Eldin Talundzic, Stephen Scott, Simon O Owino, David S Campo, Naomi W Lucchi, Venkatachalam Udhayakumar, Julie M Moore, David S Peterson. Pathogens. 2022 Apr 28;11(5):520. doi: 10.3390/pathogens11050520

Improving in vitro continuous cultivation of Plasmodium cynomolgi, a model for P. vivax

The absence of a routine continuous in vitro cultivation method for Plasmodium vivax, an important globally distributed parasite species causing malaria in humans, has restricted investigations to field and clinical sampling. Such a method has recently been developed for the Berok strain of P. cynomolgi, a parasite of macaques that has long been used as a model for P. vivax, as these two parasites are nearly indistinguishable biologically and are genetically closely related. The availability of the P. cynomolgi Berok in routine continuous culture provides for the first time an opportunity to conduct a plethora of functional studies. However, the initial cultivation protocol proved unsuited for investigations requiring extended cultivation times, such as reverse genetics and drug resistance. Here we have addressed some of the critical obstacles to this, and we propose a set of modifications that help overcome them.

Peter Christensen, Annie Racklyeft, Kurt E Ward, Jessica Matheson, Rossarin Suwanarusk, Adeline C Y Chua, Osamu Kaneko, Htin Lin Aung, Laurent Rénia, Nadia Amanzougaghene, Victor Magneron, Julien Lemaitre, Roger Le Grand, Dennis Kyle, Pablo Bifani, Gregory M Cook, Georges Snounou, Bruce Russell. Parasitol Int. 2022 Apr 22;89:102589. doi: 10.1016/j.parint.2022.102589. Online ahead of print.

Alkyne modified purines for assessment of activation of Plasmodium vivax hypnozoites and growth of pre-erythrocytic and erythrocytic stages in Plasmodium spp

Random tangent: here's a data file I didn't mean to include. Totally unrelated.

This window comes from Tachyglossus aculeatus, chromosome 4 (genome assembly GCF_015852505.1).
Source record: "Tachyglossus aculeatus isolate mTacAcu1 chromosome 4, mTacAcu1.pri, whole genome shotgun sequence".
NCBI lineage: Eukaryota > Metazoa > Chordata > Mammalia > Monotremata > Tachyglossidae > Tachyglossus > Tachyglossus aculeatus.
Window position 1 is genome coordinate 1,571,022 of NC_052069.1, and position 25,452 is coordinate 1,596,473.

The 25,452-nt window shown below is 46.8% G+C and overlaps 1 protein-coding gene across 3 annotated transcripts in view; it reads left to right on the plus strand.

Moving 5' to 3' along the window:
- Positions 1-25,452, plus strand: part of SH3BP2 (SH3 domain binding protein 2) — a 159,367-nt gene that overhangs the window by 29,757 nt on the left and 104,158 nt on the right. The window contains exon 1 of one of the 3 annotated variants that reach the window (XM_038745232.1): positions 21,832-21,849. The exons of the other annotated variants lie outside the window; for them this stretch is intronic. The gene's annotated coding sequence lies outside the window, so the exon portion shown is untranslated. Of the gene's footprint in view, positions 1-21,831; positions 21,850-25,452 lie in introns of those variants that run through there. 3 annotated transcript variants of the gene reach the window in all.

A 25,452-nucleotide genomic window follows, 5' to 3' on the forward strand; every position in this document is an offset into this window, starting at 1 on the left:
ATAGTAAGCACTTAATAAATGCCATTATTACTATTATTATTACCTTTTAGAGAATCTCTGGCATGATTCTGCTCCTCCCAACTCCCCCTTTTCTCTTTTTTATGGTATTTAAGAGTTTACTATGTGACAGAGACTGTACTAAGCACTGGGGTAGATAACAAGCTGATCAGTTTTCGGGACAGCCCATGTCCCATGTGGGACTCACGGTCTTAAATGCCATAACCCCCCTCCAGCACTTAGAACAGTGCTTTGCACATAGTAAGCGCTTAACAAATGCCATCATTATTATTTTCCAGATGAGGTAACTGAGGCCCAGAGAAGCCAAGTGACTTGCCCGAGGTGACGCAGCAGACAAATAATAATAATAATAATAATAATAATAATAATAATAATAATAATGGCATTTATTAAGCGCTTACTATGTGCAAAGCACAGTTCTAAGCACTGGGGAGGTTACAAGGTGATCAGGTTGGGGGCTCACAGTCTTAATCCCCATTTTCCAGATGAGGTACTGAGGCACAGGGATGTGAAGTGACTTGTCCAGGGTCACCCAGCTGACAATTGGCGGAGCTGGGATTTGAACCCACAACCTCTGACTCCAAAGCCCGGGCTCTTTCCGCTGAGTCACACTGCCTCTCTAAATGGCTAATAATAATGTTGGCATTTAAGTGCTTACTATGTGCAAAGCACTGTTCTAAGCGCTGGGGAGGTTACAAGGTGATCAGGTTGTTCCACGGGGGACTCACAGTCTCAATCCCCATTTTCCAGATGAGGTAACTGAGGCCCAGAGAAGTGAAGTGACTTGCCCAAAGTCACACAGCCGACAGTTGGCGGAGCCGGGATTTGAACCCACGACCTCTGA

Graphical Abstract

Malaria is a major global health problem which predominantly afflicts developing countries. Although many antimalarial therapies are currently available, the protozoan parasite causing this disease, Plasmodium spp., continues to evade eradication efforts. One biological phenomenon hampering eradication efforts is the parasite’s ability to arrest development, transform into a drug-insensitive form, and then resume growth post-therapy. Currently, the mechanisms by which the parasite enters arrested development, or dormancy, and later recrudesces or reactivates to continue development, are unknown and the malaria field lacks techniques to study these elusive mechanisms. Since Plasmodium spp. salvage purines for DNA synthesis, we hypothesized that alkyne-containing purine nucleosides could be used to develop a DNA synthesis marker which could be used to investigate mechanisms behind dormancy. Using copper-catalyzed click chemistry methods, we observe incorporation of alkyne modified adenosine, inosine, and hypoxanthine in actively replicating asexual blood stages of Plasmodium falciparum and incorporation of modified adenosine in actively replicating liver stage schizonts of Plasmodium vivax. Notably, these modified purines were not incorporated in dormant liver stage hypnozoites, suggesting this marker could be used as a tool to differentiate replicating and non-replicating liver forms and, more broadly, as a tool for advancing our understanding of Plasmodium dormancy mechanisms.

Alona Botnar, Grant Lawrence, Steven P Maher, Amélie Vantaux, Benoît Witkowski, Justine C Shiau, Emilio F Merino, David De Vore, Christian Yang, Cameron Murray, Maria B Cassera, James W Leahy, Dennis E Kyle. Int J Parasitol. 2022 Apr 18;S0020-7519(22)00066-2. doi: 10.1016/j.ijpara.2022.03.003.

Anopheles gambiae strain (Ag55) cultured cells originated from Anopheles coluzzii and are phagocytic with hemocyte-like gene expression